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Council Approves Community Improvement Subsidy Grant

April 14, 2011
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04/15/11 Monday evening members of the Plymouth Common Council considered the requests of two downtown business and building owners for a subsidy grant from the Plymouth Community Improvement Commission.

Mr. Phillip Cook made applications for a subsidy grant to assist in the renovation of his building at 200 North Michigan Street.  The project was a roofing job that ended up being an emergency due to a rear portion of the building’s roof falling in.  Cost of the project was $12,192 and the Community Improvement Commission suggested a 20% match of the eligible costs not to exceed $2,438.40.

Mr. Gary Treat also made application for a subsidy grant to assist in the renovation of his building at 308 North Michigan Street.   The project at Treats is also a roofing job with a total cost of $11,517. The Community Improvement Commission suggested a 20% match of eligible cost, not to exceed $2,303.40.

The Common Council approved the recommendation of the Plymouth Community Improvement Commission by a 4 to 1 vote with Councilman Chuck Ripley voting against.  He believes that the grants should be used for improvements to facades and not to general maintenance issues.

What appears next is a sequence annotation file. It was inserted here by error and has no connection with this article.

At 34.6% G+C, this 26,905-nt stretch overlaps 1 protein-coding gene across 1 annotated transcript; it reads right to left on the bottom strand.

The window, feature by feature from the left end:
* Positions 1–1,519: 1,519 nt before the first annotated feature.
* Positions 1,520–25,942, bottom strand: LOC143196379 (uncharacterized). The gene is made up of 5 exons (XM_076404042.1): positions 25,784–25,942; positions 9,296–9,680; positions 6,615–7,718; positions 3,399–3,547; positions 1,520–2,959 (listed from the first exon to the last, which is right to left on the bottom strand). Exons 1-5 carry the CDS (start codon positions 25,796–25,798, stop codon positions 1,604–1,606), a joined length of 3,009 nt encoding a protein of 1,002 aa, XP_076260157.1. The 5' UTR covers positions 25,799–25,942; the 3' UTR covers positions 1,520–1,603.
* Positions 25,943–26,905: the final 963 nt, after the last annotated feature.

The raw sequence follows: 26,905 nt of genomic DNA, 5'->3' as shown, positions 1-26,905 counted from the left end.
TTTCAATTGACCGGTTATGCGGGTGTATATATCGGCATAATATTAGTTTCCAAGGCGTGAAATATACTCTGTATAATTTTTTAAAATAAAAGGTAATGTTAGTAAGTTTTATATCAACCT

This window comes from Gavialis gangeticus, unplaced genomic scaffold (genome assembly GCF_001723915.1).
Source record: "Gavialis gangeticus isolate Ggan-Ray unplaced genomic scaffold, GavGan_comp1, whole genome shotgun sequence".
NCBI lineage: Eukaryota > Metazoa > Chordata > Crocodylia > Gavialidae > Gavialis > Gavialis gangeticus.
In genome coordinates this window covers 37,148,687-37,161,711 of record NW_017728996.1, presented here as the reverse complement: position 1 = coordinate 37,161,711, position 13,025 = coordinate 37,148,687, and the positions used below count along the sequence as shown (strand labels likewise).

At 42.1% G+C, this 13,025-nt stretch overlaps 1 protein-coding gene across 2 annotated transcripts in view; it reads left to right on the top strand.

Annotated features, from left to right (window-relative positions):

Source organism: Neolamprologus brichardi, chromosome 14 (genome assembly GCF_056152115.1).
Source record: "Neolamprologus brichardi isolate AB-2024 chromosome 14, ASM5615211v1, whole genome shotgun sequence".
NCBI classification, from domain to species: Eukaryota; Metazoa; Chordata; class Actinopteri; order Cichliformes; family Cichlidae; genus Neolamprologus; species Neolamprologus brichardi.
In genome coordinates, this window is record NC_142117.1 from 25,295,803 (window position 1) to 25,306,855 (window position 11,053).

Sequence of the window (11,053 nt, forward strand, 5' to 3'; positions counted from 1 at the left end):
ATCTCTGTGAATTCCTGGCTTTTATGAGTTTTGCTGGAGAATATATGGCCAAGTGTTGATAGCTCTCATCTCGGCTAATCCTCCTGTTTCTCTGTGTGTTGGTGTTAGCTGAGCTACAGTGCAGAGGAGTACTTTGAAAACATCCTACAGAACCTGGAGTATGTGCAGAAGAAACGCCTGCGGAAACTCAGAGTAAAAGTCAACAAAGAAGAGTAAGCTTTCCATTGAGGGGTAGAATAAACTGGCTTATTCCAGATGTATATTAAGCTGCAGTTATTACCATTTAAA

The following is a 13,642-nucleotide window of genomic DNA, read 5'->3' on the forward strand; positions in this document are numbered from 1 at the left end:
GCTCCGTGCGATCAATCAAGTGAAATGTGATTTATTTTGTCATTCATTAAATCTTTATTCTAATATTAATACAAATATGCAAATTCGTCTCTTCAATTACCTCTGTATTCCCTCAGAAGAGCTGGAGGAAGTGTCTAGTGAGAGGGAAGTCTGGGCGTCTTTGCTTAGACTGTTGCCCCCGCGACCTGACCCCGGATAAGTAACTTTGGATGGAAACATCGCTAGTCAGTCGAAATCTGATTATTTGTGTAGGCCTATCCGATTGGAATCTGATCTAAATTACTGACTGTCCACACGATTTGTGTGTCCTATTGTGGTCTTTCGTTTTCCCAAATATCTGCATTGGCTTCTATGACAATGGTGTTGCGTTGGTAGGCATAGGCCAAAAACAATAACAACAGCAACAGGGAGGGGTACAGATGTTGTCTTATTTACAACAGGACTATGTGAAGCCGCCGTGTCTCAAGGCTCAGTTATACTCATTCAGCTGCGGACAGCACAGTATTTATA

City Attorney Nelson Chipman did present ordinance 2011-2019, an ordinance to amend chapter 33 of the Code of Ordinances by specifically spelling out the responsibilities of the Mayor, Community Improvement Commission, and City Council.  Chipman said, “The Community Improvement Commission established some basic procedural rules and responsibilities over time but they were mainly ‘loosey goosey’ rules and this ordinance will specifically spell out in stone the eligibility of costs and rebates, properties, and applicants as well as the application procedure.”

The Council will consider the ordinance on second reading during their meeting on April 25th.

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One Response to “ Council Approves Community Improvement Subsidy Grant ”

  1. CommonCents on April 14, 2011 at 5:31 pm

    I would like to thank Mr. Chuck Ripley for being the only council member looking out for the taxpayer. The rest of them should be ashamed of themselves. But then again, if the Council members are among those dipping into the Community Improvement Fund and being granted tax abatements for their own properties and companies, then it just wouldn’t be right to deny someone else…right? It’s not about fairness to all taxpayers, it about doing favors and taking advantage of one’s position on the Council. I, like everyone else, would like my property taxes to go down. How does this decision work toward that goal? Nothing to see here folks, move along…